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Fraudulent Conveyance
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Asset Protection Trusts & Fraudulent Conveyance

A thorny issue for many asset protection trusts is whether asset transfers into a trust constitute fraudulent conveyances, which means that the transfer was done with the intention of hindering, delaying, or defrauding a specific creditor. If a court discovers that a transfer is fraudulent, it can order the transfer to be unwound, and the asset will be available to satisfy a creditor judgment.

Nearly all jurisdictions, both foreign and domestic, has some form of a fraudulent conveyance statute. However, the length of time creditors can challenge a conveyance and the burden of proof they have to satisfy to prove their claim varies greatly. For example, the majority of foreign jurisdictions will only allow a creditor to attack a conveyance as fraudulent for two years after it's made. And, in some foreign jurisdictions, the limitation period is even shorter. This contrasts sharply with most U.S. jurisdictions, which apply some four-year limitations period.

A burden of proof that is required in foreign and U.S. courts also varies. Many foreign jurisdictions require a creditor to prove a conveyance is fraudulent beyond a reasonable doubt, which is a tough standard that mirrors the burden of proof in U.S. criminal cases. However, on the other hand, most U.S. courts require only that a creditor prove that the transfer was fraudulent by a preponderance of the evidence.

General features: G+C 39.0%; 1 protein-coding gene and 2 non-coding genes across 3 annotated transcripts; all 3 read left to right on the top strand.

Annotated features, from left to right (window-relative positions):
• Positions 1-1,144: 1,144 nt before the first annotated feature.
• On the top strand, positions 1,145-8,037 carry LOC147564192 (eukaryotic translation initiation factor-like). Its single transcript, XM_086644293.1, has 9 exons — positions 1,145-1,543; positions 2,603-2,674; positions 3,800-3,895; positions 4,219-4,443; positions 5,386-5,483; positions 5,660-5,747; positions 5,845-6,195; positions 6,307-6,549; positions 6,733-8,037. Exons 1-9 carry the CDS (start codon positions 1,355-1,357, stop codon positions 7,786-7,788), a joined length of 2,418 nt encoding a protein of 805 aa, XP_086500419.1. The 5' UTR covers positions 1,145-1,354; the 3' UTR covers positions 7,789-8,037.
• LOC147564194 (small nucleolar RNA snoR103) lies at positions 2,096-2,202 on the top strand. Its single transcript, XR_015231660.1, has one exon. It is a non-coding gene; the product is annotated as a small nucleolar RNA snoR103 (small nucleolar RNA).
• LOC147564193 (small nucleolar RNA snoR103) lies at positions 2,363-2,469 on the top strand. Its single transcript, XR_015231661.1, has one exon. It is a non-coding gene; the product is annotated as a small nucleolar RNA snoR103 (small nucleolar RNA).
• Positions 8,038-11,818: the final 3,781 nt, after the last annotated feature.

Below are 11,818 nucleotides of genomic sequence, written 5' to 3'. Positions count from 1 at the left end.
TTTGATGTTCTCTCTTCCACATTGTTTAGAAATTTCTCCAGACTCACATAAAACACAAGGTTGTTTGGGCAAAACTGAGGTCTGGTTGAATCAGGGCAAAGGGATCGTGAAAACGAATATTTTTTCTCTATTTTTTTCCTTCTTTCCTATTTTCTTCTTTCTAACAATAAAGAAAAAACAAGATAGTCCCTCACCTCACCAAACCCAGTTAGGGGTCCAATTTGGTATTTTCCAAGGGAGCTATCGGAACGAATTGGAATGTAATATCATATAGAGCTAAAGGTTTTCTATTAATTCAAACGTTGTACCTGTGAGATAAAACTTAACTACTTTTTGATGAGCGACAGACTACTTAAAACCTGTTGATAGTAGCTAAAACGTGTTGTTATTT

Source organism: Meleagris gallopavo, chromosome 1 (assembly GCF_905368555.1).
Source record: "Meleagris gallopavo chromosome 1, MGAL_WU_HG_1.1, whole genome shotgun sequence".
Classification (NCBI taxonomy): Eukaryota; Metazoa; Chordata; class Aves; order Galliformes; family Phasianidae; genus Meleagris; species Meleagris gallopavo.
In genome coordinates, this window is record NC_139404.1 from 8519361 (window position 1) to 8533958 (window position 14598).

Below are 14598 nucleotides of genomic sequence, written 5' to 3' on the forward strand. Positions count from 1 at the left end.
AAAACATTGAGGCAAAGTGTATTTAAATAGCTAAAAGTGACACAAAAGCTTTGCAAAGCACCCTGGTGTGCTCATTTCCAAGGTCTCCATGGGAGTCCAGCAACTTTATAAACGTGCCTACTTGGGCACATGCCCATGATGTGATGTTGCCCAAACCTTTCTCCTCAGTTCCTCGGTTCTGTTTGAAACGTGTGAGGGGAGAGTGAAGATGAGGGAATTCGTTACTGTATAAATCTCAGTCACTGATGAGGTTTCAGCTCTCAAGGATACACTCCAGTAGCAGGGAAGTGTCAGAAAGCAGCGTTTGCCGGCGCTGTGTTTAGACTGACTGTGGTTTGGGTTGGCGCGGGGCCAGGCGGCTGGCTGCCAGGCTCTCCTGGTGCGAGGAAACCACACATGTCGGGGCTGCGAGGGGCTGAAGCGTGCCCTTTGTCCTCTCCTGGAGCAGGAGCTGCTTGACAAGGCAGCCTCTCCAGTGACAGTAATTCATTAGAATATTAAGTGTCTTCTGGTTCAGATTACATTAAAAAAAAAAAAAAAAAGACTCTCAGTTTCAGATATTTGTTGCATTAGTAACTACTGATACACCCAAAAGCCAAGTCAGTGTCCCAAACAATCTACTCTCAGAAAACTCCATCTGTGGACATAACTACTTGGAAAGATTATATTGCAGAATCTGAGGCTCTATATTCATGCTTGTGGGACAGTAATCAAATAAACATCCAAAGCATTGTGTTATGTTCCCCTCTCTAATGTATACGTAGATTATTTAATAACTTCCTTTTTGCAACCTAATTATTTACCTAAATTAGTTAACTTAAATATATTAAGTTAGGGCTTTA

Even more confusing, President Bush recently signed into law a bankruptcy reform bill that extends the time under which a bankruptcy trustee can set aside a fraudulent transfer into either a foreign or domestic asset protection trust from four years to 10 years prior to a bankruptcy filing.

"It's now imperative for clients to set up asset protection trusts long before they may actually need them to protect their assets against a potential bankruptcy," explains Dick Nenno, managing director and trust counsel for Delaware-based Wilmington Trust. "Clients also need to conduct a solvency analysis and fund the trust with only a portion of their total assets to avoid the perception they are trying to defraud specific creditors. It also helps if they have a purpose for the trust other than just protecting existing assets, like facilitating charitable giving or estate planning."